When talking about the history of design at IBM, many tend to focus on Elliot Noyes who was hired in 1956 as a design consultant by the then IBM CEO and Chairman of the Board T. J. Watson Jr. who popularized the statement “Good design is Good Business”. Noyes was a well-respected architect with a history of design curation in the New York Museum of Modern Art, he worked only 50% of the time with IBM, the other 50% he was consulting with Mobil Oil, Westinghouse and Cummins Engine Company, etc. He built the basis of the ‘IBM design Program’ that is still running today, he did that by placing under the same program the products, buildings, corporate identity and marketing materials as an intentionally created program, deeply inspired by art & design. He brought into this endeavor many artists, designers and architects, among them Charles and Ray Eames, Eero Saarinen, Paul Rand. Perhaps Noyes’s was influenced by his former teacher Peter Behrens (1868–1940), whose work with the German industrial consortium Allgemeine Elektrizitäts Gesellschaft (AEG) in the early twentieth century at the epicentre of modernist design. Noyes identified himself as a curator of corporate character stating “It does seem to be a part of the role of the designer to help identify this character, and then express it in terms of the most meaningful goals and the highest ideas of the company and in the broadest context of our society and economy” (IBM 100, 2012).
This design program started in 1955 and was implemented throughout 1956, it existed for many years in only one document, a presidential letter which in IBM never changes, irrespective of who signed it, for many years the content never changed. There was also a corporate organization manual with 11 rights that are retained on the corporate staff and are not delegated to any division or operating units, things like finance, personnel relations, and design was one of them. In an interview by Peter Lawrence with Gordon Bruce (Lawrence, P., 2016), one of Noyes’ collaborators, Gordon described Noyes as someone who would listen closely to the CEO to get to the essence of the company, then build a strategy from the inside in, with internal staff, and work toward becoming dispensable. Noyes pioneered in so many ways, like establishing internal design reviews, bringing all products into a big white room, four to six times a year, with internal and external design directors, sometimes the CEO would stop by.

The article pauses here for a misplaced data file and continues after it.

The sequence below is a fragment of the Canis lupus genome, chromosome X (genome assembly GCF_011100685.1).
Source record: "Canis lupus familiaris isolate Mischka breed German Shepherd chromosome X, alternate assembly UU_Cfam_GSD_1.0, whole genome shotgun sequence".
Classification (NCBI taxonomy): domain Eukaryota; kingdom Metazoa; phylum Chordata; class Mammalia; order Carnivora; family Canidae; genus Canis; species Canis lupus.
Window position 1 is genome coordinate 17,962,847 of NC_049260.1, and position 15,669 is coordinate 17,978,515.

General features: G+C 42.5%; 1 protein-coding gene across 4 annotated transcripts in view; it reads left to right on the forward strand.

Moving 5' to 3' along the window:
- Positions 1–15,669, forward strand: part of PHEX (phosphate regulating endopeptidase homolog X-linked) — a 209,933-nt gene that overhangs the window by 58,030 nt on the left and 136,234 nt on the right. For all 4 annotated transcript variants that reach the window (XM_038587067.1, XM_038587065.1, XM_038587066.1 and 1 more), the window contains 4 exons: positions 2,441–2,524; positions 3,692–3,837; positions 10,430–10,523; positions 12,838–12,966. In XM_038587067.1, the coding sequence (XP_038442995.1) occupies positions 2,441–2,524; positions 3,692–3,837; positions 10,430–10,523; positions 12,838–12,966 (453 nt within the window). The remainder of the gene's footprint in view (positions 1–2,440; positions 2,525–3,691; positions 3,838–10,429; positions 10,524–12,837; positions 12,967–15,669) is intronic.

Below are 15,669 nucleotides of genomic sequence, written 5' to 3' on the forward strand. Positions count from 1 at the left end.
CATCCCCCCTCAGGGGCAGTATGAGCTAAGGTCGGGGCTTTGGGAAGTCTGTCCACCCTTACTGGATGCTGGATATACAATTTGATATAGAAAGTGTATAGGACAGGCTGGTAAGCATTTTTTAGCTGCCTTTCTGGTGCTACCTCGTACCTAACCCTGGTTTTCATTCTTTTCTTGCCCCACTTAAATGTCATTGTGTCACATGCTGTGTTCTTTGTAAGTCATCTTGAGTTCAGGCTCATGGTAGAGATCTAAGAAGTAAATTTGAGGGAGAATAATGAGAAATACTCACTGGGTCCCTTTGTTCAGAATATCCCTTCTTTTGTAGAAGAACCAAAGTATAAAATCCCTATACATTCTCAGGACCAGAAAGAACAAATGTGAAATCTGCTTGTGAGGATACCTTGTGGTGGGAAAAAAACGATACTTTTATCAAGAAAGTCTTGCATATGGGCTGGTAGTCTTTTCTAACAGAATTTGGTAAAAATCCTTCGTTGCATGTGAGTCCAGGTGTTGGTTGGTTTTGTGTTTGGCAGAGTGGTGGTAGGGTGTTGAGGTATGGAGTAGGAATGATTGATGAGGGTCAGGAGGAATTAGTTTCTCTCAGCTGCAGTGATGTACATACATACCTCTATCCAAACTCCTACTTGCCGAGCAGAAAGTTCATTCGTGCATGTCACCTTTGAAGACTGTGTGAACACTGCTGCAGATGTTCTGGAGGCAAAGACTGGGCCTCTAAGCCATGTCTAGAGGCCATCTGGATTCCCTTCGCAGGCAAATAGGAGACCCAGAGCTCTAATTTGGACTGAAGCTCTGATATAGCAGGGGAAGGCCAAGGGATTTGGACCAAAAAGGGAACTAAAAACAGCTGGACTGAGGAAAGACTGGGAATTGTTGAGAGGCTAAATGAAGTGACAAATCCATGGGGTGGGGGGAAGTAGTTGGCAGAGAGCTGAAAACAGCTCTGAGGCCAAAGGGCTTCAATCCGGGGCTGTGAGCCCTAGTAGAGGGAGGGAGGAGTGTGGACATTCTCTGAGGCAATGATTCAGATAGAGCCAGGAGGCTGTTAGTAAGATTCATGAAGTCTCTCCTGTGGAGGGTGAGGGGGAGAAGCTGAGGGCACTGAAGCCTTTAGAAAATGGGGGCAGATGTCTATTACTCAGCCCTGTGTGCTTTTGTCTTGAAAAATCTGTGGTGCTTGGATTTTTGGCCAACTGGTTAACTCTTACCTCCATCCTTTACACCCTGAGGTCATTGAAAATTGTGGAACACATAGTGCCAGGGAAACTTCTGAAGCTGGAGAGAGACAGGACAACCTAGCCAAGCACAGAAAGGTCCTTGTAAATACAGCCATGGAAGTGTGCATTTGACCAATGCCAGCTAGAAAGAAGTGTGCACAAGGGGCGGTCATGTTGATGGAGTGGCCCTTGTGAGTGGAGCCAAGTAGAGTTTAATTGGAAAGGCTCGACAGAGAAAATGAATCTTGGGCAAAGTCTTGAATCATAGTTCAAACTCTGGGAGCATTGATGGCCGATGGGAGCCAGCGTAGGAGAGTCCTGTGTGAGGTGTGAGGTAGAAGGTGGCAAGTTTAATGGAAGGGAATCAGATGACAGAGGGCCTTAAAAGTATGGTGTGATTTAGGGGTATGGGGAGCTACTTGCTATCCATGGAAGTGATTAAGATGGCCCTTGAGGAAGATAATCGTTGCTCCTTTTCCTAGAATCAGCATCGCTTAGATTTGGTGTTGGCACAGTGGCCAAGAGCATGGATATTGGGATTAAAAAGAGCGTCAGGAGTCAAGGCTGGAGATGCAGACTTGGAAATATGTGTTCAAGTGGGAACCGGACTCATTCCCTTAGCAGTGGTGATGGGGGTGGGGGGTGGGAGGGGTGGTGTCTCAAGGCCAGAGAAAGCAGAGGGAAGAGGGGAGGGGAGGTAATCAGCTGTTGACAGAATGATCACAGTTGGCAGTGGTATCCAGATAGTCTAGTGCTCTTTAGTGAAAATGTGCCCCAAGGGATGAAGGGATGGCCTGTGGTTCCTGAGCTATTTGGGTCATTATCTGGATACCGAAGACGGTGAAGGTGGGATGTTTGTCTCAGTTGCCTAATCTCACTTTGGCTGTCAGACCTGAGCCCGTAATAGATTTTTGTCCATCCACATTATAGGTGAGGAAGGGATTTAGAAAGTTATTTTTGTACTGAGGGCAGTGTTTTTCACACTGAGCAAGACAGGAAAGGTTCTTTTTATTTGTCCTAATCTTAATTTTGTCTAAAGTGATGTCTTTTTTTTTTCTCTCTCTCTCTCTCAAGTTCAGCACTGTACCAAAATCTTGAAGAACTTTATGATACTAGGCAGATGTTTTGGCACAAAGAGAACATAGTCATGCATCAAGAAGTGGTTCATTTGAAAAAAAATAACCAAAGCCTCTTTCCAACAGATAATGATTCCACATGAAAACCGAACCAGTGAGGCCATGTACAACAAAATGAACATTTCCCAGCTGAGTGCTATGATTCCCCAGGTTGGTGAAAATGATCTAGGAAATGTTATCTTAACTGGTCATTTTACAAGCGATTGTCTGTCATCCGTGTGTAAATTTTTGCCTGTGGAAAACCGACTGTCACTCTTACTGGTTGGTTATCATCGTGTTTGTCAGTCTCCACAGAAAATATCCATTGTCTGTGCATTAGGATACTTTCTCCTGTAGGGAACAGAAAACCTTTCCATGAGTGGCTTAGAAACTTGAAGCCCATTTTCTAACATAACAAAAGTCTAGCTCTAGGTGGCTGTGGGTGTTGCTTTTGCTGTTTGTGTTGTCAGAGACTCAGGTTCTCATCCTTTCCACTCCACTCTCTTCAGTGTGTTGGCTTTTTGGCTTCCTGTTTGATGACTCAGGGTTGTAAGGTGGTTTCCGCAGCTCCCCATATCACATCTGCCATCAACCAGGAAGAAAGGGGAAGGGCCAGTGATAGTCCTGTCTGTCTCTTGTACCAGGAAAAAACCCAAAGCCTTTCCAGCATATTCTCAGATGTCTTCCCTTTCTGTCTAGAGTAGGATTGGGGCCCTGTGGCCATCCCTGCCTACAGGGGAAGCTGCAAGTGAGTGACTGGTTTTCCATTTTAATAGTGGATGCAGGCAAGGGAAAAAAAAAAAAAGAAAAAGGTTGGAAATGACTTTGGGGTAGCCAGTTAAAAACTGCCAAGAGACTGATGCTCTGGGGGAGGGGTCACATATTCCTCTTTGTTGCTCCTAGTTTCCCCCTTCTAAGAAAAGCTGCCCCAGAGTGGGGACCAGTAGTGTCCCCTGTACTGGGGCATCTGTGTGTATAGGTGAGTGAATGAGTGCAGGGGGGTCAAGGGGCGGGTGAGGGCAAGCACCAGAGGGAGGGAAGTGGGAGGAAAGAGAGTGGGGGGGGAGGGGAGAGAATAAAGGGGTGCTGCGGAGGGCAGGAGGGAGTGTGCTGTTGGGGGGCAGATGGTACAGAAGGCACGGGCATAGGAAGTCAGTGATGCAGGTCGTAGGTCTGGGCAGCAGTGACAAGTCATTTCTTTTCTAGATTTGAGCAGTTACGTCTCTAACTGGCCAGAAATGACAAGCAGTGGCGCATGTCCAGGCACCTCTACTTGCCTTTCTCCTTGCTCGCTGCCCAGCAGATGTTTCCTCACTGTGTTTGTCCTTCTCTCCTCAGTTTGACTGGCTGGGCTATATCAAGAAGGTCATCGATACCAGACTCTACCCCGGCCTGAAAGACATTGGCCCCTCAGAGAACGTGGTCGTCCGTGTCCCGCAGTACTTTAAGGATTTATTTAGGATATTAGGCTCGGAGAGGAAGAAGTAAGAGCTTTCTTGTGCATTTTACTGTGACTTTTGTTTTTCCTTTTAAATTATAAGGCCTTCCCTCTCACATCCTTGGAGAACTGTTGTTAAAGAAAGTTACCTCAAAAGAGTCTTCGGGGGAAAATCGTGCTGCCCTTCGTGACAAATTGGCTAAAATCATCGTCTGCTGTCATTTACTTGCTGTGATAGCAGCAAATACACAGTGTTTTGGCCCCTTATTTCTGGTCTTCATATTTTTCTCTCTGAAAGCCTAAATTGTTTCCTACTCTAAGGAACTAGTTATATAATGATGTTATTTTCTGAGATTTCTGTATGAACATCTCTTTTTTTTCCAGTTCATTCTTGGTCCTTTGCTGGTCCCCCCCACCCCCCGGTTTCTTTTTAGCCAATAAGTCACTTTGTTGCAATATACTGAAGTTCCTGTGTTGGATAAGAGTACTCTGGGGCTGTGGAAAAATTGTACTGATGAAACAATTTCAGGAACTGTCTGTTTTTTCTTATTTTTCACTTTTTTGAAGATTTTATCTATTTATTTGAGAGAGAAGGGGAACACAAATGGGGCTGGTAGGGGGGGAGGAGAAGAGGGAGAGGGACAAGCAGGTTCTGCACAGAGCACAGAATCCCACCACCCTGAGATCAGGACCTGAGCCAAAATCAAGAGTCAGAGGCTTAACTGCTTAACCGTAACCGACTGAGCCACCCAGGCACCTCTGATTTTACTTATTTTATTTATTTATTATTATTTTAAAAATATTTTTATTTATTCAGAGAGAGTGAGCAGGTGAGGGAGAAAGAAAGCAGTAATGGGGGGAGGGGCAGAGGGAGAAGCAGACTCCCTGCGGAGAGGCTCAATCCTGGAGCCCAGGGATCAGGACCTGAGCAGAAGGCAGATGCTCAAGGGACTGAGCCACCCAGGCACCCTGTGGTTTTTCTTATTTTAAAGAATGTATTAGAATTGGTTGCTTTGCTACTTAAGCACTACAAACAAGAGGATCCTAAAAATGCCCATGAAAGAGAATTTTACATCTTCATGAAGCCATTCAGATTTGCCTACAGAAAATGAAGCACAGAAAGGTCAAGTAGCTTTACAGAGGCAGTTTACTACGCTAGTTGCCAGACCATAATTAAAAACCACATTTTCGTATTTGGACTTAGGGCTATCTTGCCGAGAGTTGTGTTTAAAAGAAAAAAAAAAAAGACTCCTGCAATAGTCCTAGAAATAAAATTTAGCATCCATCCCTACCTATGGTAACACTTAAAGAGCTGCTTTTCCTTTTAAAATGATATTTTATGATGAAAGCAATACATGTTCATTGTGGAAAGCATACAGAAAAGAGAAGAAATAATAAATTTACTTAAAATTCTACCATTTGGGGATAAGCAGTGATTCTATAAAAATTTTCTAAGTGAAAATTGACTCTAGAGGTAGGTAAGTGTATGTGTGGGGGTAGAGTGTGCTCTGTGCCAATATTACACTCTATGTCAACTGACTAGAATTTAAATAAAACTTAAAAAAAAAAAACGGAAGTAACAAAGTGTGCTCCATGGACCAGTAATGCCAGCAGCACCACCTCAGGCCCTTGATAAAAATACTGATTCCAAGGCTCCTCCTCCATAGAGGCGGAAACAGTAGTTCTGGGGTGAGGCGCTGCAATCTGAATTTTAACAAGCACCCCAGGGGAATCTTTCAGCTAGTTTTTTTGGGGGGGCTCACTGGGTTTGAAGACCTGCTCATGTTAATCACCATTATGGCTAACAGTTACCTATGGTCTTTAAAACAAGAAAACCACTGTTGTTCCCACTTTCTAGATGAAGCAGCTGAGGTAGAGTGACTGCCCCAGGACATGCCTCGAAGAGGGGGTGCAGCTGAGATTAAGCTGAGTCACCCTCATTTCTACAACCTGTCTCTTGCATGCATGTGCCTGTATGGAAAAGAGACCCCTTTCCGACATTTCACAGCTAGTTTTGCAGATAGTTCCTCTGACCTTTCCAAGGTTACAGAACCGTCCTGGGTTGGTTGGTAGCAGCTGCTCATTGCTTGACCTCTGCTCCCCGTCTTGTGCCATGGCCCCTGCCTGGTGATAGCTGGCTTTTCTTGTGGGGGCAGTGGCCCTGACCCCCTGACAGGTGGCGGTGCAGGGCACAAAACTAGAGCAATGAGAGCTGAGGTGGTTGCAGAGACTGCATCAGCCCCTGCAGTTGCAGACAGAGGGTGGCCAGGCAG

Throughout the years and as IBM grew, Eliot Noyes did not attempt to replicate what was happening with IBM or with other contemporary American firms that combined architectural and design practices (Skidmore, Owings & Merrill SOM, Caudill Rowlett Scott CRS, Walter Dorwin Teague and Associates), Eliot Noyes and Associates remained small but did not lose influence, he sought to extend the designer’s “sphere of influence” over as many relevant aspects of IBM as possible.
His Title: The design curator.
A phrase to remember: “And this will happen only when good design—the awareness of it and the desire for it—begins to come out through their own skins. That is why this is not an outside movement. We are trying to start one within the company, using a variety of stimuli.”
Three qualities: Artistic, Collaborative, Empowering